Why Robitaille’s keynote cancellation isn’t depriving students of intellectual discourse

Controversy has been breaking out as of late at Wilfrid Laurier University’s Brantford campus in light of the Criminology Students’ Association’s plan to have Danielle Robitaille, Jian Ghomeshi’s defence lawyer, as a keynote speaker at their annual conference on International Women’s Day.

In last week’s issue of The Cord, Lauren Eisler, dean of the faculty of human and social sciences, said that she believed Robitaille would be discussing gender differences and issues within the legal system as a female lawyer.

This created a tonne of backlash from a student collective called ASCC (Advocates for a Student Culture of Consent), as they found the event “actively challenges the trajectory that Laurier has been creating around Gendered Violence,” as per written on a Facebook page they created to discuss the problems surrounding this event.

As a result, Robitaille cancelled her keynote and the topic of free speech is now all that seems to be talked about on Laurier Brantford’s campus.

Several faculty members have spoken out on social media or to media outlets that this was a missed opportunity for students to have “tough conversations” or an “intellectual dialogue.”

While a lot can be said about free speech and safe spaces, that isn’t the piece I want to focus on.

I want to focus on that so-called missed opportunity for intellectual dialogues about women in the legal system that apparently all the criminology students won’t be able to partake in.

I’ve been to several keynote presentations, in both the academic and journalism worlds, and they always go the same way.

The speaker speaks at an audience for a period of time and then they open up the floor for a specific amount of questions afterwards.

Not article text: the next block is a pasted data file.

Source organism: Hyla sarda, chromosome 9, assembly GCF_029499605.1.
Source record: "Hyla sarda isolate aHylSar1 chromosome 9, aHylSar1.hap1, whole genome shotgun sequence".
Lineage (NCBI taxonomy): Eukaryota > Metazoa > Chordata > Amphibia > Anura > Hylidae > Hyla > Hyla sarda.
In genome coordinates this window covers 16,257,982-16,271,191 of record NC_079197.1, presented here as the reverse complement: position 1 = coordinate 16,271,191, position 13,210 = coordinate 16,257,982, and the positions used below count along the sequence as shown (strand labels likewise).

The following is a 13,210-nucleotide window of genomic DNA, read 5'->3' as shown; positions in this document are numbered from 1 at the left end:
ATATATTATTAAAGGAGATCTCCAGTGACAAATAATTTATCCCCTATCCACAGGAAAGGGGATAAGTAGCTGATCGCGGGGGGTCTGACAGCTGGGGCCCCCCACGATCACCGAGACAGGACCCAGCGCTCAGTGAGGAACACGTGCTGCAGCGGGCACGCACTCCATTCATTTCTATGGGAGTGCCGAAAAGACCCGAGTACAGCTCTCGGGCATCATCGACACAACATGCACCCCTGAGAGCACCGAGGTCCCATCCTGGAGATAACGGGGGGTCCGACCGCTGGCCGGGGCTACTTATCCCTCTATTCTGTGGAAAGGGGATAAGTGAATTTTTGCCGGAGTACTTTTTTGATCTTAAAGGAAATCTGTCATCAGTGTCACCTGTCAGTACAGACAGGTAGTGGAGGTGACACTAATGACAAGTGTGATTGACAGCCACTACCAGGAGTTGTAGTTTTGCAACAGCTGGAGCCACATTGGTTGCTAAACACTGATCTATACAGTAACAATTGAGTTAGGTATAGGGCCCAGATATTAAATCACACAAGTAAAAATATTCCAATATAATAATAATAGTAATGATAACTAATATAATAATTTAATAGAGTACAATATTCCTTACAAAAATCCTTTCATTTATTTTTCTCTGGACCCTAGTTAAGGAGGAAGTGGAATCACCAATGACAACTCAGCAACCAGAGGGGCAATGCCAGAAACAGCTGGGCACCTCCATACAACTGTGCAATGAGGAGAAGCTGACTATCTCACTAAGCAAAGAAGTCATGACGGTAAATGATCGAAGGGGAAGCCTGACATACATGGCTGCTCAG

A keynote presentation is not an opportunity for an intellectual dialogue between the audience and the speaker. It is an opportunity to be talked at and then the lucky few who make the cut can ask questions at the end.

Sure, after the audience clears out, people will talk to their friends or colleagues about what they just saw, but is that the meaningful discourse that everyone’s talking about, here?

So, with that said, why didn’t the CSA plan for a “Women in Law” panel, opposed to highlighting one female lawyer, who really doesn’t represent every single woman who works in the legal system?

Find different female lawyers, maybe a prosecutor, a family lawyer, a lawyer who does pro bono work and sit them at a table with Robitaille. Let the audience observe the dialogue that occurs between them. No scripts, no chances to plan ahead of time because there are several voices controlling the conversation.

Last year, at a post-secondary journalism conference in Toronto, I saw a panel of female journalists that I still remember today.

There was a female sports journalist, a news anchor and a long-form journalist.

They all had very different perspectives to share about their diverse experiences and watching them swap stories, agree and disagree, was so intellectually challenging. I also got to see different versions of female role models in the job that I want for myself.

So to say that Brantford missed out on an intellectual debate or discourse because one woman couldn’t come share her story is a stretch.

And by only focusing on her, and by giving her ultimate power — yes — you are sensationalizing the Jian Ghomeshi case, a dark piece of Canadian history that has undoubtedly had an impact on whether or not survivors of sexual assault file reports in Canada.

Had there been more thought put in about how to showcase the experiences of women who work in law on International Women’s Day, perhaps this event could have actually happened in a way that encouraged intellectual discourse without making those in the Laurier community who have experienced sexual violence feel like Laurier doesn’t care about them

5 Comments

  1. Corey Robert Jones says: